Do You Ask or Tell Your Spouse What to Do?
A man shared with me the following,
“When it comes to respecting others, I think a good rule of thumb is ‘ask, don’t tell.” I had all these flashbacks to taking the garbage out. Literally I’m walking to go take the trash out to the street, and my wife says, ‘Go take the garbage out.’ I think to myself, ‘I was already going to do it, but the fact that she said that, now I don’t want to do it anymore.’”
“A good friend of mine who I grew up with told his mother, ‘You can ask me to do anything, but don’t tell me what I have to do; I’m glad to help you, just ask.’ I know I’m that way and I know a lot of men are that way, so if their wives say, ‘Would you mind taking out the garbage,’ it’s no problem; but, ‘Hey take the trash out,’ wait a minute. Asking the question is a lot more effective than telling someone to stop doing whatever it is they are doing. It is a positive way to engage someone because you are not condemning or talking down to them, you are addressing them peer to peer and you’re serving.”
He then commented,
“I have noticed this have a ripple effect on many areas. When someone tells me they are going to confront someone and they need advice, I always say, ‘Ask, don’t tell.’ I have had the same discussion with my son. He tells me his mother told him to complete his college application essay. He was all prepped to do it, but now he doesn’t want to do it. I asked him, ‘What is it that makes you not want to do it all of a sudden?’ I tried to reason with him and talk about it to find out what happened. I discussed with my wife and asked her to ask him to complete the essay instead of telling him—now he is excited about doing it because mom asked him.”
And, make sure the request isn’t asked with an attitude. He shared,
“Years ago, at work, we had some shirts left over from a charity golf tournament, so I went around giving shirts out to all the people who didn’t attend the tournament. There was a woman who wasn’t at her desk at the time, so I decided I would stop by again later that afternoon. When I got back to my office, before I could get to her, she came in and asked, ‘Where is my shirt?’ It gave me a weird feeling; I was planning on giving her one anyway, but it felt like she was robbing me of the gift I was distributing.”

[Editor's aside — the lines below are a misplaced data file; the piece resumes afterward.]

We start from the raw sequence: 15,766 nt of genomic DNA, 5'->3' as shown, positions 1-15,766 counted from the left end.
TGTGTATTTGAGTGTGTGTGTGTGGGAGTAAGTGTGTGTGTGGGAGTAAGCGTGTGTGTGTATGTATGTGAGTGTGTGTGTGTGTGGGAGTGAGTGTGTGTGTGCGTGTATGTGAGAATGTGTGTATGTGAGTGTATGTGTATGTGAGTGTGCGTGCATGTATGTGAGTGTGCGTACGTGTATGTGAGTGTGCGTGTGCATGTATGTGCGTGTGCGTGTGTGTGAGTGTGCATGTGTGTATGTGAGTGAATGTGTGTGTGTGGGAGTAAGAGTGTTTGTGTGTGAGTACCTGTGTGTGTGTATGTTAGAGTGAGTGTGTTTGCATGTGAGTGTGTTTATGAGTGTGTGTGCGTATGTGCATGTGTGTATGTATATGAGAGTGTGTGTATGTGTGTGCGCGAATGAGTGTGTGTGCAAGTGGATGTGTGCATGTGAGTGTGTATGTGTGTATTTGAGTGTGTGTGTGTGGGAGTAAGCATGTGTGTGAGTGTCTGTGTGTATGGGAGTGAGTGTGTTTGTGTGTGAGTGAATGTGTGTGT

What we are trying to unpack here is that there is a certain way of appealing to men and women.
Human beings don’t like being told what to do, as though the other person is better than us and we are inefficient and incapable. Commanding instead of asking deflates, discourages and de-energizes.
Yes, the other person may have a problem even when we ask kindly, but asking is the best first approach. For sure as a parent, boss or anyone overseeing another there are moments we need to state clearly, “This must be done,” so to communicate that this person has no other option than to do the task. But even here we should say, “I need you to do [such and such.] Would you be able to do this by 5 p.m. today or no later than 5 p.m. tomorrow?”
Ask, don’t tell.
This is pretty sound advice, even if there is an implicit command in the asking.
If the roles were reversed, how would we want the other person to approach us–by asking or telling?
Here is where some in the feminist movement need to speak up. Some wives confess that they tell their husbands what to do, but if the roles were reversed these wives would be hurt. Some ladies think a husband is thick-headed and won’t respond unless ordered to do whatever needs doing. What’s interesting is that some wives feel they can say, “Take the garbage out,” but he cannot say, “Do the dishes.”
Obviously there are exceptions, but I think some ladies get so frustrated with their husbands (“I have asked until I am blue in the face and he never does what I ask!”) that they let down their guard and develop a pattern of being coercive and demanding. They mother him. They stop asking and start telling.
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